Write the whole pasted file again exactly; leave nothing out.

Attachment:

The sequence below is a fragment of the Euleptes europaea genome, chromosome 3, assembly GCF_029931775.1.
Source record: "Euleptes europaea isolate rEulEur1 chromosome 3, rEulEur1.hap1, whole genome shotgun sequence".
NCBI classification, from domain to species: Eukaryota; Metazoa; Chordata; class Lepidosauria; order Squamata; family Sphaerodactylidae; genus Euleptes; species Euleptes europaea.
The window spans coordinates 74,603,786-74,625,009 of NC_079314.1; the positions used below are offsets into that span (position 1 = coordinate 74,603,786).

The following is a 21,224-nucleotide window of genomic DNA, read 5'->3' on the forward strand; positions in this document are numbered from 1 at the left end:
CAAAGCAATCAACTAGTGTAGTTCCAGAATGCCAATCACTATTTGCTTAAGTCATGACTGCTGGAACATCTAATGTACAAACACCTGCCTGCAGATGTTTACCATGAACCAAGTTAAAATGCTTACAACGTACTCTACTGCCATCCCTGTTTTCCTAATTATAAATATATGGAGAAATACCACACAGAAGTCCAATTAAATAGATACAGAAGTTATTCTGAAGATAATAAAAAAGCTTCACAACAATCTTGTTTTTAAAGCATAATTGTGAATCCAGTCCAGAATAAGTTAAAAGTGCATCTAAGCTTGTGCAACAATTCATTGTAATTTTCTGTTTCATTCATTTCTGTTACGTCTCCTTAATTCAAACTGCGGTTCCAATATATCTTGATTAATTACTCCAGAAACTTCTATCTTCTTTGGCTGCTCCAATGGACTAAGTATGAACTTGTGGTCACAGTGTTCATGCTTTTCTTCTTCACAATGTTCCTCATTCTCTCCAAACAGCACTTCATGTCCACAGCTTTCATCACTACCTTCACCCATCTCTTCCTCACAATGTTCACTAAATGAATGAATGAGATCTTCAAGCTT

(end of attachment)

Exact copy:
The sequence below is a fragment of the Euleptes europaea genome, chromosome 3, assembly GCF_029931775.1.
Source record: "Euleptes europaea isolate rEulEur1 chromosome 3, rEulEur1.hap1, whole genome shotgun sequence".
NCBI classification, from domain to species: Eukaryota; Metazoa; Chordata; class Lepidosauria; order Squamata; family Sphaerodactylidae; genus Euleptes; species Euleptes europaea.
The window spans coordinates 74,603,786-74,625,009 of NC_079314.1; the positions used below are offsets into that span (position 1 = coordinate 74,603,786).

The following is a 21,224-nucleotide window of genomic DNA, read 5'->3' on the forward strand; positions in this document are numbered from 1 at the left end:
CAAAGCAATCAACTAGTGTAGTTCCAGAATGCCAATCACTATTTGCTTAAGTCATGACTGCTGGAACATCTAATGTACAAACACCTGCCTGCAGATGTTTACCATGAACCAAGTTAAAATGCTTACAACGTACTCTACTGCCATCCCTGTTTTCCTAATTATAAATATATGGAGAAATACCACACAGAAGTCCAATTAAATAGATACAGAAGTTATTCTGAAGATAATAAAAAAGCTTCACAACAATCTTGTTTTTAAAGCATAATTGTGAATCCAGTCCAGAATAAGTTAAAAGTGCATCTAAGCTTGTGCAACAATTCATTGTAATTTTCTGTTTCATTCATTTCTGTTACGTCTCCTTAATTCAAACTGCGGTTCCAATATATCTTGATTAATTACTCCAGAAACTTCTATCTTCTTTGGCTGCTCCAATGGACTAAGTATGAACTTGTGGTCACAGTGTTCATGCTTTTCTTCTTCACAATGTTCCTCATTCTCTCCAAACAGCACTTCATGTCCACAGCTTTCATCACTACCTTCACCCATCTCTTCCTCACAATGTTCACTAAATGAATGAATGAGATCTTCAAGCTT